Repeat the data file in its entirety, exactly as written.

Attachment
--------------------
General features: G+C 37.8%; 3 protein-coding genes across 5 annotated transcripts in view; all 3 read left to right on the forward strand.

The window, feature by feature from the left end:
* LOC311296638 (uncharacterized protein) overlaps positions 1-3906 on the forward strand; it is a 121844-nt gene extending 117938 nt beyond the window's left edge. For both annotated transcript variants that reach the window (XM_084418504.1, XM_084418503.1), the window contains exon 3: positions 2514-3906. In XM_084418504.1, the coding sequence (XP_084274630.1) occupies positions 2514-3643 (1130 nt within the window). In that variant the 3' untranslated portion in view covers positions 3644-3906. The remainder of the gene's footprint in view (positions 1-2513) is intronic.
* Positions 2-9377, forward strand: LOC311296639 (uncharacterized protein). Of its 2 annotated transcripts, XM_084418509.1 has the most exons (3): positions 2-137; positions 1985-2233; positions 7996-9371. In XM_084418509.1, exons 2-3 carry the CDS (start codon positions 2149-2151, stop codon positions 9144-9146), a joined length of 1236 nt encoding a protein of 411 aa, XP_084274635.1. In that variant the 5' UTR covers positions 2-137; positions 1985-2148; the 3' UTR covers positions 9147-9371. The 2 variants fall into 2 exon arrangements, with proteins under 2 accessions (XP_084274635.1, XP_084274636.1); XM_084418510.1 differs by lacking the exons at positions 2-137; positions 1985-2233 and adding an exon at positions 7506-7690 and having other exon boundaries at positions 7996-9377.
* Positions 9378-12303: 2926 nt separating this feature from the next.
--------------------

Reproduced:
General features: G+C 37.8%; 3 protein-coding genes across 5 annotated transcripts in view; all 3 read left to right on the forward strand.

The window, feature by feature from the left end:
* LOC311296638 (uncharacterized protein) overlaps positions 1-3906 on the forward strand; it is a 121844-nt gene extending 117938 nt beyond the window's left edge. For both annotated transcript variants that reach the window (XM_084418504.1, XM_084418503.1), the window contains exon 3: positions 2514-3906. In XM_084418504.1, the coding sequence (XP_084274630.1) occupies positions 2514-3643 (1130 nt within the window). In that variant the 3' untranslated portion in view covers positions 3644-3906. The remainder of the gene's footprint in view (positions 1-2513) is intronic.
* Positions 2-9377, forward strand: LOC311296639 (uncharacterized protein). Of its 2 annotated transcripts, XM_084418509.1 has the most exons (3): positions 2-137; positions 1985-2233; positions 7996-9371. In XM_084418509.1, exons 2-3 carry the CDS (start codon positions 2149-2151, stop codon positions 9144-9146), a joined length of 1236 nt encoding a protein of 411 aa, XP_084274635.1. In that variant the 5' UTR covers positions 2-137; positions 1985-2148; the 3' UTR covers positions 9147-9371. The 2 variants fall into 2 exon arrangements, with proteins under 2 accessions (XP_084274635.1, XP_084274636.1); XM_084418510.1 differs by lacking the exons at positions 2-137; positions 1985-2233 and adding an exon at positions 7506-7690 and having other exon boundaries at positions 7996-9377.
* Positions 9378-12303: 2926 nt separating this feature from the next.